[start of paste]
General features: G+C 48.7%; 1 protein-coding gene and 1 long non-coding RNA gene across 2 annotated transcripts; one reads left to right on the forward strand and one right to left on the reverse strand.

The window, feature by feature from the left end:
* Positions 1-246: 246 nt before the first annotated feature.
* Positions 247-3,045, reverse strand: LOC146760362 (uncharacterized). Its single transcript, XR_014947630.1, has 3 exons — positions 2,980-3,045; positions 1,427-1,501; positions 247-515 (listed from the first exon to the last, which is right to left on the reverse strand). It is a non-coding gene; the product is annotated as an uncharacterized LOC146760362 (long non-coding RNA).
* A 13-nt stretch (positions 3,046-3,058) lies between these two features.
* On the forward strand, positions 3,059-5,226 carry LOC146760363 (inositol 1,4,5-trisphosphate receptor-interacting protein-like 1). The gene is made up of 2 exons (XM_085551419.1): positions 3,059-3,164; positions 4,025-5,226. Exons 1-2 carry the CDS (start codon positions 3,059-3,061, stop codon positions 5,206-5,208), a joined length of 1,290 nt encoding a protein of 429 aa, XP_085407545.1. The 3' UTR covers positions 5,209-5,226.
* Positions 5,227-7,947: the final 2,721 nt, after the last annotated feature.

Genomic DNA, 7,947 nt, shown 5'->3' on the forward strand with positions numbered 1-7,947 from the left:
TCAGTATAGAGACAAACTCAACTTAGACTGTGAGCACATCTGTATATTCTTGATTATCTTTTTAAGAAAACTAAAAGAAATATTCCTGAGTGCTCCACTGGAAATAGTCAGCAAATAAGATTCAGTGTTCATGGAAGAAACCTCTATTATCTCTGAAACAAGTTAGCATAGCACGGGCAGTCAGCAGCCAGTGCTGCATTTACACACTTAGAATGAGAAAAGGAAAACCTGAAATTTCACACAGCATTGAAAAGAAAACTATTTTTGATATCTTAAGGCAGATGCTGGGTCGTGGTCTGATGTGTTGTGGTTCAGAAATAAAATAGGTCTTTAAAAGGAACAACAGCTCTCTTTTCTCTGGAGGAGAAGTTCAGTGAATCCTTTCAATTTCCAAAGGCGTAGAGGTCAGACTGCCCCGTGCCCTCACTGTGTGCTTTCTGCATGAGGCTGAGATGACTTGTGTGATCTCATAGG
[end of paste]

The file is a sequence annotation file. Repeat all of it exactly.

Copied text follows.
General features: G+C 48.7%; 1 protein-coding gene and 1 long non-coding RNA gene across 2 annotated transcripts; one reads left to right on the forward strand and one right to left on the reverse strand.

The window, feature by feature from the left end:
* Positions 1-246: 246 nt before the first annotated feature.
* Positions 247-3,045, reverse strand: LOC146760362 (uncharacterized). Its single transcript, XR_014947630.1, has 3 exons — positions 2,980-3,045; positions 1,427-1,501; positions 247-515 (listed from the first exon to the last, which is right to left on the reverse strand). It is a non-coding gene; the product is annotated as an uncharacterized LOC146760362 (long non-coding RNA).
* A 13-nt stretch (positions 3,046-3,058) lies between these two features.
* On the forward strand, positions 3,059-5,226 carry LOC146760363 (inositol 1,4,5-trisphosphate receptor-interacting protein-like 1). The gene is made up of 2 exons (XM_085551419.1): positions 3,059-3,164; positions 4,025-5,226. Exons 1-2 carry the CDS (start codon positions 3,059-3,061, stop codon positions 5,206-5,208), a joined length of 1,290 nt encoding a protein of 429 aa, XP_085407545.1. The 3' UTR covers positions 5,209-5,226.
* Positions 5,227-7,947: the final 2,721 nt, after the last annotated feature.

Genomic DNA, 7,947 nt, shown 5'->3' on the forward strand with positions numbered 1-7,947 from the left:
TCAGTATAGAGACAAACTCAACTTAGACTGTGAGCACATCTGTATATTCTTGATTATCTTTTTAAGAAAACTAAAAGAAATATTCCTGAGTGCTCCACTGGAAATAGTCAGCAAATAAGATTCAGTGTTCATGGAAGAAACCTCTATTATCTCTGAAACAAGTTAGCATAGCACGGGCAGTCAGCAGCCAGTGCTGCATTTACACACTTAGAATGAGAAAAGGAAAACCTGAAATTTCACACAGCATTGAAAAGAAAACTATTTTTGATATCTTAAGGCAGATGCTGGGTCGTGGTCTGATGTGTTGTGGTTCAGAAATAAAATAGGTCTTTAAAAGGAACAACAGCTCTCTTTTCTCTGGAGGAGAAGTTCAGTGAATCCTTTCAATTTCCAAAGGCGTAGAGGTCAGACTGCCCCGTGCCCTCACTGTGTGCTTTCTGCATGAGGCTGAGATGACTTGTGTGATCTCATAGG